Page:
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Abbas’ delicate Mideast balancing act

Mahmoud Abbas landed in Paris on Sunday ahead of the expiration of a critical Israeli deadline on settlements. The Palestinian leader gave himself new room to manoeuvre by hinting talks may not stall even if Israel resumes building settlements.


The Mideast peace process stands at a crossroads on Sunday as leaders from both sides wait for a critical deadline to pass over the future of settlement building in the occupied West Bank and East Jerusalem. The 10-month old moratorium on new settlement construction is set to expire on Sunday at 11:59 p.m., casting new doubts over a deal on future settlements and the broader Arab-Israeli peace process.

On his way to Paris on Sunday where he is to meet with French President Nicolas Sarkozy to discuss the stalled peace talks, Palestinian Authority President Mahmoud Abbas backed away from his earlier threats to immediately walk out of all negotiations with the Israelis if settlement construction resumed.

Until last week, Abbas was adamant that if the moratorium ended, all talks with the Israelis would be terminated. On Friday he appeared to have changed course in an interview with the Arab newspaper al-Hayat, published on Sunday.  Asked whether he would terminate all talks with the Israelis if the settlement moratorium was not extended, Abbas said: "No, we will go back to the Palestinian institutions, to the Arab follow-up committee."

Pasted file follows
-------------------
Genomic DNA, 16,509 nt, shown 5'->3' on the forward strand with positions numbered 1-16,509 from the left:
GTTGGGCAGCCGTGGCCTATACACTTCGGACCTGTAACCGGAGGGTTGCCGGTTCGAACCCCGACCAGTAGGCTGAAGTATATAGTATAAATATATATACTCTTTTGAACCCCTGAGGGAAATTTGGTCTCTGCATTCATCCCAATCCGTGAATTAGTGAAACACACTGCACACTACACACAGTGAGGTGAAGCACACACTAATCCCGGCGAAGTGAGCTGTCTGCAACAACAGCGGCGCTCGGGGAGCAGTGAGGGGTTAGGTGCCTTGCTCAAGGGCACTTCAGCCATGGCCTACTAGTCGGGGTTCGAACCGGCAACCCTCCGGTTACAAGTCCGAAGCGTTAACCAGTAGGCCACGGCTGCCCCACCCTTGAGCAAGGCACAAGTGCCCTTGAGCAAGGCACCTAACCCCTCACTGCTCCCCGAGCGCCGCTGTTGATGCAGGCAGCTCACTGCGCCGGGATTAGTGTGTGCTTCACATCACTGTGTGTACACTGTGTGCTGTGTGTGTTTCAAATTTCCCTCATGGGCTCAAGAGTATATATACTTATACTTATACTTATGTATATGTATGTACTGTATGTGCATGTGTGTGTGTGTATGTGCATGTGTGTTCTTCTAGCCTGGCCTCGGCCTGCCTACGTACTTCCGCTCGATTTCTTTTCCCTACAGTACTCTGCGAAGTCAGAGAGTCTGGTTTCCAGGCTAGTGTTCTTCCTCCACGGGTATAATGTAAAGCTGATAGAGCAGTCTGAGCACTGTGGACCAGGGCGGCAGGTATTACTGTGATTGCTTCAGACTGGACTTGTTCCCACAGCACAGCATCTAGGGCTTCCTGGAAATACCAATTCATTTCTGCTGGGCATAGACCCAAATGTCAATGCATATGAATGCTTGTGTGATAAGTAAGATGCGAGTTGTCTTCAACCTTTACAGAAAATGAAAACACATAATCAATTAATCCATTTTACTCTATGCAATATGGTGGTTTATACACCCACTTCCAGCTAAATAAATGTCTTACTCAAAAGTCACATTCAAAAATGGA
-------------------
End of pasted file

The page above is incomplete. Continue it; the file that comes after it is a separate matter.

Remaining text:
"This interview in Al Hayat is extremely surprising and marks a huge shift,” reports Jerusalem-based FRANCE 24 correspondent Gallagher Fenwick. “He had repeatedly said he would leave the negotiating table if Israel did not yield on the freezing of settlements. If these remarks are confirmed, this represents a very serious political sacrifice for Mahmoud Abbas,” he added.
Need for consensus within Palestinian Authority
The follow-up committee Abbas was referring to in the al-Hayat interview is the Arab League’s Arab Monitoring Committee that is scheduled on Monday to discuss whether or not the Palestinian Authority should continue negotiations with Israel if new settlement construction resumes.
After his talks with the French President, Abbas will then focus his efforts on building a coalition within the Palestinian Authority on how to proceed. The Palestinian leader will oversee discussions among the powerful Central Committee of Fatah and the senior leadership of the Palestinian Liberation Organization ahead of the Arab League conference in Cairo on October 4. 
Pressure from Hamas
A Palestinian farmer from Nazlat Zeid village harvests an olive tree near the Jewish settlement of Shaked, near the city of Jenin.
A Palestinian farmer from Nazlat Zeid village harvests an olive tree near the Jewish settlement of Shaked, near the city of Jenin.

A week can be a very long time in Arab-Israeli politics.  While Abbas is planning his next steps on how to deal with the end of the Israeli settlement moratorium, he will face new pressures from his domestic rivals in the Islamist Hamas group that governs the Gaza Strip and opposes any recognition of Israel.  Hamas spokesman Fawzi Barhoum told the AP that Abbas “should withdraw immediately from the negotiations'' and concentrate on unifying Palestinians to fight Israel.

Squeezed between the Israelis who appear determined to resume building settlements, Hamas’ hard-line stance and a Palestinian population that is growing disillusioned with a seemingly endless peace process, Abbas is under intense pressure.  How he manages to balance these divergent forces will be carefully watched this week in the run-up to the Arab League conference in Cairo.


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